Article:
I liked this movie – not a fantastic fantasy yarn – but a good, solid effort that should whet the appetite of any dinosaur or ‘Loch Ness Monster’ fan. A little syrupy at times, sure, but they do counter the sap by showing the ‘creature’ exhibiting a ferocious side & by creating tension with the presence of the military. They are a threat to accidentally kill the Waterhorse by thinking it to be a German submarine.“I see the scope!” one soldier yells out when ‘Nessie’ raises its head on a dark, stormy night.Angus (Alex Etel) finds a large egg-shaped rock in the shallows of the loch & takes it home.
After scraping of the barnacles, he discovers that it is indeed an egg which hatches the following day. Angus is the first thing the creature sees, & eventually bonds with the boy as its ‘papa’. Emily Watson plays Angus’s mother who does not allow the youngster to have a pet, so he hides ‘Crusoe’ (Named for ‘Robinson...’) in the work shed. When handyman Lewis (Ben Chaplin) comes on the scene; ‘Crusoe’ sneaks out of the shed & into the house, where he takes up residence in the upstairs bathtub.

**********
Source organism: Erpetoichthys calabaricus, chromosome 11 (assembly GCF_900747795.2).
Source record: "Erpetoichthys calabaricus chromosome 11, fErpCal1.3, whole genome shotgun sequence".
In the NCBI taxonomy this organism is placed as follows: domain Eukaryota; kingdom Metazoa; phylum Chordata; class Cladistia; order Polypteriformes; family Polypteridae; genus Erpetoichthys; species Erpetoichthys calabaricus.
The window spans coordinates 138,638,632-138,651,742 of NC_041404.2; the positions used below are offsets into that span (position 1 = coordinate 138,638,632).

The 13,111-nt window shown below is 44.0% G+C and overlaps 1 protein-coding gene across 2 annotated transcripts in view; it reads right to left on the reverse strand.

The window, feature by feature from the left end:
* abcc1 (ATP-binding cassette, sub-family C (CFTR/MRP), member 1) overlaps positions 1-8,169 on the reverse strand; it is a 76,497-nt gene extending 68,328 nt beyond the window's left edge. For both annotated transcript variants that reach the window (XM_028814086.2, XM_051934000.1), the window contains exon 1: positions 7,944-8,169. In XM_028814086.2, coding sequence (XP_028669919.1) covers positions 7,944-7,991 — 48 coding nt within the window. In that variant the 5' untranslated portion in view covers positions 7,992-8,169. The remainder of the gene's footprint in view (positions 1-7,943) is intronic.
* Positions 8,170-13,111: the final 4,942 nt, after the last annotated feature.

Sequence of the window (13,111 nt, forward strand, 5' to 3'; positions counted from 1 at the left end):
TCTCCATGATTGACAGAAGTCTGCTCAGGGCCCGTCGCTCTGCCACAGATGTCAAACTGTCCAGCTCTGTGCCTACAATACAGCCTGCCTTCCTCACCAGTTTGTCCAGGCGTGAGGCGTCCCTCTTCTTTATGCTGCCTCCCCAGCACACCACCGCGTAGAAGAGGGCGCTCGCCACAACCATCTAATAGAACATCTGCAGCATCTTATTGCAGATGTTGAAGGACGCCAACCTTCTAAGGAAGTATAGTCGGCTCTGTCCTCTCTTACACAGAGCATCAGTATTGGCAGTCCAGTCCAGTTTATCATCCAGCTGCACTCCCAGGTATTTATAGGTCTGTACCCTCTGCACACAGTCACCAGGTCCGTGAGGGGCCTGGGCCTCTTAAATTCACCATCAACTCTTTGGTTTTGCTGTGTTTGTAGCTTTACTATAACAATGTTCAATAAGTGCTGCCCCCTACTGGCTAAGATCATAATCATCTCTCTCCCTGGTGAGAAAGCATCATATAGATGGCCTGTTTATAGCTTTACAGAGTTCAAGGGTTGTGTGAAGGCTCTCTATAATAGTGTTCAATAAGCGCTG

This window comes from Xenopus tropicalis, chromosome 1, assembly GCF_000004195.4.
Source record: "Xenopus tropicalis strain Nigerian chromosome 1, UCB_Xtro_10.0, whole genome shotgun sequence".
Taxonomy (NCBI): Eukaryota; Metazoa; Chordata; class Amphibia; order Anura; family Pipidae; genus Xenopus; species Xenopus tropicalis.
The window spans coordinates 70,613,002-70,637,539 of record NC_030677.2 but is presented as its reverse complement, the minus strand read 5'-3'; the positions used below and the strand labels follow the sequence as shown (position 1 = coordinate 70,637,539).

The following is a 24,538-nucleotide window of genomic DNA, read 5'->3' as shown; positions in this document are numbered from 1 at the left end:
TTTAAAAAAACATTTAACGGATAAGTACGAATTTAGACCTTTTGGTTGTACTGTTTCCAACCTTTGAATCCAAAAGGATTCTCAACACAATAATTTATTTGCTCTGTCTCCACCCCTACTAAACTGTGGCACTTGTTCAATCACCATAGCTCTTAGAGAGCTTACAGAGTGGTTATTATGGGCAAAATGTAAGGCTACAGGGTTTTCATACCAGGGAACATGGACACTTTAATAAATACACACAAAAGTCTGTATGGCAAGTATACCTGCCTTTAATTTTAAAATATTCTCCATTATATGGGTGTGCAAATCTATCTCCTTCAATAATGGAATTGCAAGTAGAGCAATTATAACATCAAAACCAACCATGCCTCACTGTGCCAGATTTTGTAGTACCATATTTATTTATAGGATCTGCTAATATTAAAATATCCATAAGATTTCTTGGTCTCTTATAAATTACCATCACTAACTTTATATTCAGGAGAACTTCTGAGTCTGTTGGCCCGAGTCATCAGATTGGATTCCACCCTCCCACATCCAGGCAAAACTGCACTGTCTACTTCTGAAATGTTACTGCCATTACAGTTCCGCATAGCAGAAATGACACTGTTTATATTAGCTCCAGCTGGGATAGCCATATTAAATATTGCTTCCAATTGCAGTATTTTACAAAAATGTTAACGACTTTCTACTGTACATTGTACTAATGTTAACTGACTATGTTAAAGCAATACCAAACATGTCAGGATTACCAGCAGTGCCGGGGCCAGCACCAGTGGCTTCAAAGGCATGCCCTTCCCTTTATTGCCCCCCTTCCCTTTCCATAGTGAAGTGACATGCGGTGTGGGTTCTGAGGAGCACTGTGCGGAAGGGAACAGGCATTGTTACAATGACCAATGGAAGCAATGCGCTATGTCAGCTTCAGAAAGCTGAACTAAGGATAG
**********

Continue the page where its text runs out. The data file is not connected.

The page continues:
Like any mythical creature, the waterhorse grows in proportion to its environment. From a barrel to the tub doubles his size; after spending a night in a fountain, he doubles in size again – the only solution is to put Crusoe in the loch – but will the creature adapt to the wild – or keep retuning to ‘papa’ Angus?It is a ‘Scottish’ Free Willy in many aspects - there was one line spoken by Lewis with such a thick brogue, I had no idea what he said. (Captioning would have helped here for those of us who only speak ‘American’ English)It was entertaining throughout, with moments of humor, fear & of course, syrupy child/sea-monster bonding that I will admit put a lump in my throat (I’m getting much too emotional in my old age) I would say it is definitely a film that should be enjoyed by kids of ‘all’ ages.